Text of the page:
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Eye on Psi Chi: Winter 2002
Congratulations!
You've Been Accepted Into
a Clinical Psychology Program! Now What?

Lynn Collins, PhD, La Salle University (PA)

Congratulations! You've been accepted into graduate school. But now what do you do? One of the dilemmas faced by graduate students is how to prepare for life outside of school. Do you want to be a professor? A licensed psychologist? Both? This article will describe some of the issues faced by graduate students and postgraduate students in clinical psychology. Preparation to practice as a clinical psychologist involves several stages. First, you must be accepted into a graduate program; next you must complete your course-work, practicum (supervised testing and therapy experiences), internship, and research requirements. You will then need a job, even before you can become licensed. Preparation for your first job should actually begin when you enter graduate school, if not before, although few students know exactly what they want to do with their degree when they first enter graduate school. I thought I would primarily see patients and conduct research in the process, but would never teach. I was shy and didn't like giving presentations. I am currently an associate professor of psychology at La Salle University, teach in their PsyD program in clinical psychology, and give several presentations at conferences every year. Needless to say, it is a good idea to keep all of your options open.

Once in graduate school, it is important to get good grades, get to know your professors, find a subject for which you have a passion, and publish as much as you can. My own advisor emphasized research experience and told me that grades are not important in graduate school. In the long run, in terms of academic reputation and tenure, he was right. In the beginning of one's career, however, grades are important. Internship selection committees review graduate transcripts, and so do university search committees. It is also important to get to know your professors. The more contact you have with them, the more you may learn and the better they will know you and your accomplishments. This information helps them write a more substantive letter of recommendation.

You should also be exploring areas of psychology to find some for which you have a passion, if not for your thesis and/or dissertation, then for your long-term professional development. It is good to have at least one area of particular expertise when you enter the job market, whether you decide to be a practitioner, an academic, or both. Having a passion for a topic gives you more energy to invest in it and allows you to enjoy reading and writing about it more. If your true passion is a bit off the beaten trail, you may want to supplement it with a more mainstream area of inquiry to increase your employment opportunities.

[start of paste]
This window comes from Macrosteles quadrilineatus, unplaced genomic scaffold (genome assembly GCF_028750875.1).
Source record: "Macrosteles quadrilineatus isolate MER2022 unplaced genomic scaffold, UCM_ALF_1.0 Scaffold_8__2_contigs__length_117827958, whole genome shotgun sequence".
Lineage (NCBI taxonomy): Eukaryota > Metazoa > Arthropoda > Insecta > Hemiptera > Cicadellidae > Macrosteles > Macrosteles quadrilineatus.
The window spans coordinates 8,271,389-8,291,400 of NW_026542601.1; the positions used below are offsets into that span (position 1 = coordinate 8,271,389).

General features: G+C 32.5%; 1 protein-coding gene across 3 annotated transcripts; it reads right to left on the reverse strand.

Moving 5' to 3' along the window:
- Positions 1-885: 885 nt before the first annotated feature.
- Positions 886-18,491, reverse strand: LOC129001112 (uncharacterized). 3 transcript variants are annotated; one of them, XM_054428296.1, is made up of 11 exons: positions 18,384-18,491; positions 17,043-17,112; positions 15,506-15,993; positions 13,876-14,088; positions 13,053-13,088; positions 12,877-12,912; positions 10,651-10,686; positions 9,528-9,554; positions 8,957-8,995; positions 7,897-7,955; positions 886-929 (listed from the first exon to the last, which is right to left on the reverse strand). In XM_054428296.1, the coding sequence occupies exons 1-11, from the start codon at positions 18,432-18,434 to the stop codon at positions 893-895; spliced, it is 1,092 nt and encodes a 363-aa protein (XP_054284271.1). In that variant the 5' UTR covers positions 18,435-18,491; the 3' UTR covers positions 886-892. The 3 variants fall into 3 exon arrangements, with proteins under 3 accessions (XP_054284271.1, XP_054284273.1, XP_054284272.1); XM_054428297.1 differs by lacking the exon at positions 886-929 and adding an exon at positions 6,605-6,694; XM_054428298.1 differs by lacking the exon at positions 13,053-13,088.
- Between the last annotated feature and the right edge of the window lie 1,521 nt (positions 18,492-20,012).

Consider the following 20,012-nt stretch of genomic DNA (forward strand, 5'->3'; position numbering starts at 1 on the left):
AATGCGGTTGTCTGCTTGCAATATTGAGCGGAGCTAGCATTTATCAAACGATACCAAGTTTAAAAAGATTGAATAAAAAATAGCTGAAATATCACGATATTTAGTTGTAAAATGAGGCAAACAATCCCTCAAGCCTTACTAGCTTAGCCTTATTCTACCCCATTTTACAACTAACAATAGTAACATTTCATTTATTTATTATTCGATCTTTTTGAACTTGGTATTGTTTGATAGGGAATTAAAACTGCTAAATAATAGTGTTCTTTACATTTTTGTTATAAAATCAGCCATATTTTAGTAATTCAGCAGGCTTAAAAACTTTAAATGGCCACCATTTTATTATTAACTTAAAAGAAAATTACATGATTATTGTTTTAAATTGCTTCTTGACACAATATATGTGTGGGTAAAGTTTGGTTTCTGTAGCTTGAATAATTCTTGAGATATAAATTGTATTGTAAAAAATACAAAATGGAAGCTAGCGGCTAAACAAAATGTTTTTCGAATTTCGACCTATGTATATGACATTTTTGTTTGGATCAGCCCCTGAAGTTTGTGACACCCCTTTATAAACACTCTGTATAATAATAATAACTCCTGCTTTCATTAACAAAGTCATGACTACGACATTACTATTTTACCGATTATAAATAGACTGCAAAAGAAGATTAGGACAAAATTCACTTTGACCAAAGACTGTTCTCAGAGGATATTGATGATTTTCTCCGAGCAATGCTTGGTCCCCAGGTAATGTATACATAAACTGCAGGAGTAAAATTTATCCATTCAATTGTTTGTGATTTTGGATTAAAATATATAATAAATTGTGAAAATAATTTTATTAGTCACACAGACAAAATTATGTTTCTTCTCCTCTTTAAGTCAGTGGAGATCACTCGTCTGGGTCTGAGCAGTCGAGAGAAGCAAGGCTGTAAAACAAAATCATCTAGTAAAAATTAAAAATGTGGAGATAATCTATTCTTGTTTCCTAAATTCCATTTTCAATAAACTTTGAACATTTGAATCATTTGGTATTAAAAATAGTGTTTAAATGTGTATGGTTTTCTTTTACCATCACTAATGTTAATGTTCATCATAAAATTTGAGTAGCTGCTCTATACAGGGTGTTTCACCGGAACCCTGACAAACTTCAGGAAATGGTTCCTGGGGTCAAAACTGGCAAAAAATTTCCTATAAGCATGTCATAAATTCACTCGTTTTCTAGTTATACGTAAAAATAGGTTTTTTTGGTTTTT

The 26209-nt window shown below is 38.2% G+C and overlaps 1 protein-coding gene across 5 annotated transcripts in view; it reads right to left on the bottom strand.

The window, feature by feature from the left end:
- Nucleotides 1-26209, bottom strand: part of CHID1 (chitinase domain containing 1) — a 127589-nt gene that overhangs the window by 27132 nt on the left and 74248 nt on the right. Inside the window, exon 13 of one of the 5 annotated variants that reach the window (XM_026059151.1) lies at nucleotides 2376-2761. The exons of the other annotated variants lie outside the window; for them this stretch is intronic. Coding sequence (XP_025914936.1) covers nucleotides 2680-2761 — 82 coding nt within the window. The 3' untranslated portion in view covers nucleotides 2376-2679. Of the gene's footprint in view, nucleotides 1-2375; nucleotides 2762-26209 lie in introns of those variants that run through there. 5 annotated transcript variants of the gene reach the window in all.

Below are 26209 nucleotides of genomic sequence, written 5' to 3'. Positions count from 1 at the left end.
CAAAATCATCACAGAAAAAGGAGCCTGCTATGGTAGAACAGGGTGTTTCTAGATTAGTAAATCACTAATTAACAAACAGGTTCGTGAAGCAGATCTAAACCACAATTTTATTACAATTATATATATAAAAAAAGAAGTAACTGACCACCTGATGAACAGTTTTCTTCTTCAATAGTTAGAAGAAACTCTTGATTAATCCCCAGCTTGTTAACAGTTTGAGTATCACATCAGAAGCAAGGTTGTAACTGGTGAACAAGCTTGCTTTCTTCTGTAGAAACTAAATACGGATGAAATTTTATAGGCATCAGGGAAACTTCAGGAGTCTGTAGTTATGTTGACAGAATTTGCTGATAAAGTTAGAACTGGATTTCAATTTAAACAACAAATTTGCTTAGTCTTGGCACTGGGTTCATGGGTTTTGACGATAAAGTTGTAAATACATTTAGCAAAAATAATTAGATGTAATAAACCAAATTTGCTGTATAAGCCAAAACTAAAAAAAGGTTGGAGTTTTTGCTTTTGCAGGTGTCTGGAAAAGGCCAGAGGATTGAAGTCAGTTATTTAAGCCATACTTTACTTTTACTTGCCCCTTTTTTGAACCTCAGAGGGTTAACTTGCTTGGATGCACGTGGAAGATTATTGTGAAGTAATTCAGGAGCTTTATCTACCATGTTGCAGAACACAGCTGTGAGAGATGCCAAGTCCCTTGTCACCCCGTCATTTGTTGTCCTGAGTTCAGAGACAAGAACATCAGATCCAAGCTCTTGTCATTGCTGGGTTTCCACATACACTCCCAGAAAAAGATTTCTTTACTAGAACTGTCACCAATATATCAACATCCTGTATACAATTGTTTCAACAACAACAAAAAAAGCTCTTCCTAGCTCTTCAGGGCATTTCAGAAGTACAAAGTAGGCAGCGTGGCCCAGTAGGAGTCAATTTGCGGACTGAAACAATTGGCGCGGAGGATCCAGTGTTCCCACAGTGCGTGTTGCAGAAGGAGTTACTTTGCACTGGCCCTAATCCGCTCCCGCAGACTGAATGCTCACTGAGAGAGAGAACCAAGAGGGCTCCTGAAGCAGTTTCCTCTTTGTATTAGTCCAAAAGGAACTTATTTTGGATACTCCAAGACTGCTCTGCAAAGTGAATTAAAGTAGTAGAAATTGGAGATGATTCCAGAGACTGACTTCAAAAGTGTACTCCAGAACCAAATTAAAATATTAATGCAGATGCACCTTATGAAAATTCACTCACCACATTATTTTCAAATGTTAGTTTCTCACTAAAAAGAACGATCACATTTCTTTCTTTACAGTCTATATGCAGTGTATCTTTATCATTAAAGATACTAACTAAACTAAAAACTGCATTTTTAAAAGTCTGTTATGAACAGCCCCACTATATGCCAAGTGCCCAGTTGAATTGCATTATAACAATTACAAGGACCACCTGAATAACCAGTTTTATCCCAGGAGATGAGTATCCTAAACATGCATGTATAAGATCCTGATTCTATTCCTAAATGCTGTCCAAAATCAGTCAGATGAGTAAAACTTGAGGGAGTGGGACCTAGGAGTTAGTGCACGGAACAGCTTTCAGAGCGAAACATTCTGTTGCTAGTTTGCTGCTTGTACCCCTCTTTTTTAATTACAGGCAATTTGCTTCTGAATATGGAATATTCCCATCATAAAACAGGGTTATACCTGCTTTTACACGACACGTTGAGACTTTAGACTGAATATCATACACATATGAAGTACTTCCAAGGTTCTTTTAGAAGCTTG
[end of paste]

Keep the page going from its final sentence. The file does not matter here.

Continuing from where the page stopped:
You should also find some opportunities for presentation and publication. Students are presenting and publishing earlier and earlier in their careers, so it is critical to present and publish early and often if you want an academic job, especially if you are a woman. If you are in a PsyD program or plan to apply to one, it is still possible to pursue an academic (teaching) career. PsyD programs look for faculty applicants with PsyDs to provide models of professional psychologists for their students. Even if you plan to go into clinical practice, having some publications on your resume or vita makes you appear to be more of an expert in the area. Publications are impressive to clinical and academic search committees alike. Find faculty who have helped other students publish and enlist their help. Try to publish your thesis and/or dissertation. My advisor at Ohio State University even had us publish our "first-year project."

Writing up research is not the only way to publish. Some of my graduate students have written excellent literature reviews with original perspectives on an issue and papers on controversial clinical issues that have been accepted for presentation and may be accepted for publication. Psychologists in clinical practice are most likely to engage in this kind of scholarship. Such scholarship can establish your reputation as an expert, increase your visibility to other professionals, and, from a practical perspective, increase referrals.